Considering those performances, it comes as no surprise that Morris is one of America's greatest performers of patriotic music. He is well-known for his masterful renditions of "The National Anthem" and "God Bless America," among others. His newest studio release, "Faith and Freedom," displays the essence of the principles on which America was founded.

Morris recently returned to the studio and to the road after a self-imposed hiatus from music. He currently is touring to publicize "Faith and Freedom." He appeared in December 2010 in Rector for a fundraiser for that community's Helping Hands Foundation, which provides assistance to disadvantaged students, as well as college scholarships -- many to ASU.

While Rector is a small venue when compared to the massive arenas and worldwide audiences with which Morris has shared his amazing gifts, there's a touching sentiment behind the Helping Hands Foundation which Morris said drew him to the area.

"The story is compelling in the very fact the community can raise money and provide scholarships for these kids and all it takes is someone with a little bit of talent," Morris said. "How can you not love an organization like the Helping Hands Foundation which is designed to help these young people have opportunities they might not have otherwise? When I learned about the foundation from my friend Bill Carter (co-founder of the organization), I knew it was something I wanted to be involved in. I told him, 'Whenever you do another one (concert), tell me and I'll come play.' My talent, whatever it may be, is a gift from God. I've been able to use it to make a great life, and I want to use the opportunities I've been afforded to help others. I think there's a time when the fortunate have to repay the blessings they've received."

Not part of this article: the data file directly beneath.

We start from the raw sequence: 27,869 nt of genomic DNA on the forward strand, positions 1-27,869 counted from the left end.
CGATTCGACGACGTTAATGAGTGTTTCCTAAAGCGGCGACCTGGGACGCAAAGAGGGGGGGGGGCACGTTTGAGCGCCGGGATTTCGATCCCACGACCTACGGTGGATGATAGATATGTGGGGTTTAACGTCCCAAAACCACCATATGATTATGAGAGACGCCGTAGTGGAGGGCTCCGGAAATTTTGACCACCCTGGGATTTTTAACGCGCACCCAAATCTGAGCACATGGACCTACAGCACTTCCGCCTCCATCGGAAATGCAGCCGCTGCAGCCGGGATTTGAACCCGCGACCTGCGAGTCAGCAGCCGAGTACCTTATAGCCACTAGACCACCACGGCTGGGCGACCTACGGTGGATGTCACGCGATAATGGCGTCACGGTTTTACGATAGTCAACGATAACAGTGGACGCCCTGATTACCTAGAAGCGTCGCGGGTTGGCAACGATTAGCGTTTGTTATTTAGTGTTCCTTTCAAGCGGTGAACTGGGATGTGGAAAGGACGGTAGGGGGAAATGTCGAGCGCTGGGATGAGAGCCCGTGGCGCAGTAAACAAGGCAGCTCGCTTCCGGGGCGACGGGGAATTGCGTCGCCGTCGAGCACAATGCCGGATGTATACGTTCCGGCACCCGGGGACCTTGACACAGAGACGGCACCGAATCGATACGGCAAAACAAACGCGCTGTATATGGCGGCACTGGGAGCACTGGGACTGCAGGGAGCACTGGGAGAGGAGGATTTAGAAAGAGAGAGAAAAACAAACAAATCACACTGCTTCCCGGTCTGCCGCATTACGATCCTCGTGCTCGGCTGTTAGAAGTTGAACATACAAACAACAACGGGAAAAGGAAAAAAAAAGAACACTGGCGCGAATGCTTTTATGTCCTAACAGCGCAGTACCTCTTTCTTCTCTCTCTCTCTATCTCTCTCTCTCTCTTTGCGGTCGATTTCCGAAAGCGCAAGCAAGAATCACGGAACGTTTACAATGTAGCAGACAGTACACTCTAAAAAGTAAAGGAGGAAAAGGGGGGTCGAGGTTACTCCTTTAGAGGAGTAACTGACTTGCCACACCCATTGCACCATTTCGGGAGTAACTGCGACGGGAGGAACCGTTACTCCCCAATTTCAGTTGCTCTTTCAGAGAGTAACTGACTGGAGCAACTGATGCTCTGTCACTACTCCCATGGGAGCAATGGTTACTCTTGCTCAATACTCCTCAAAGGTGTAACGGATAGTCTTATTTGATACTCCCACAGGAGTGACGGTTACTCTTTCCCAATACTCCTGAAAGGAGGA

Morris is no stranger to assisting worthy causes. He has long been a supporter of TAPS (Tragedy Assistance Program for Survivors), which offers grief counseling and support to military families who have lost loved ones to the tragedies of war. During a recent golf tournament which he helped sponsor, Morris was introduced to a nine-year-old girl who spoke about the impact TAPS had on her family after losing her father in Afghanistan. Morris was so moved by the story that he invited the girl, who has a strong interest in the outdoors, to join him on a five-day elk hunt.

Rachel Worby, music director and conductor of the Pasadena Pops Orchestra, says,"Gary Morris is, above all else, a consummate musician. His soul is filled with song and his spirit is filled with a desire to bring music into the lives of all for whom he performs...."

The Dallas Morning News noted, "There are voices that transcend seasons and settings. Gary Morris has one of those voices."

Deborah Evans-Price, of the Boot, has called his voice "incredible," and Morris's critics and fans alike seem to concur.

Those who wish may visit Morris online at http://www.garymorris.com/.

For more details on the Dec. 11 concert, contact Christy Valentine (cvalentine@astate.edu), executive director, University Communications, (870) 972-3780, or purchase tickets at the ASU Central Box Office (http://www.astate.edu/tickets/), (870) 972-2781, or toll-free at 888-278-3267.

Respond to this story

Posting a comment requires free registration: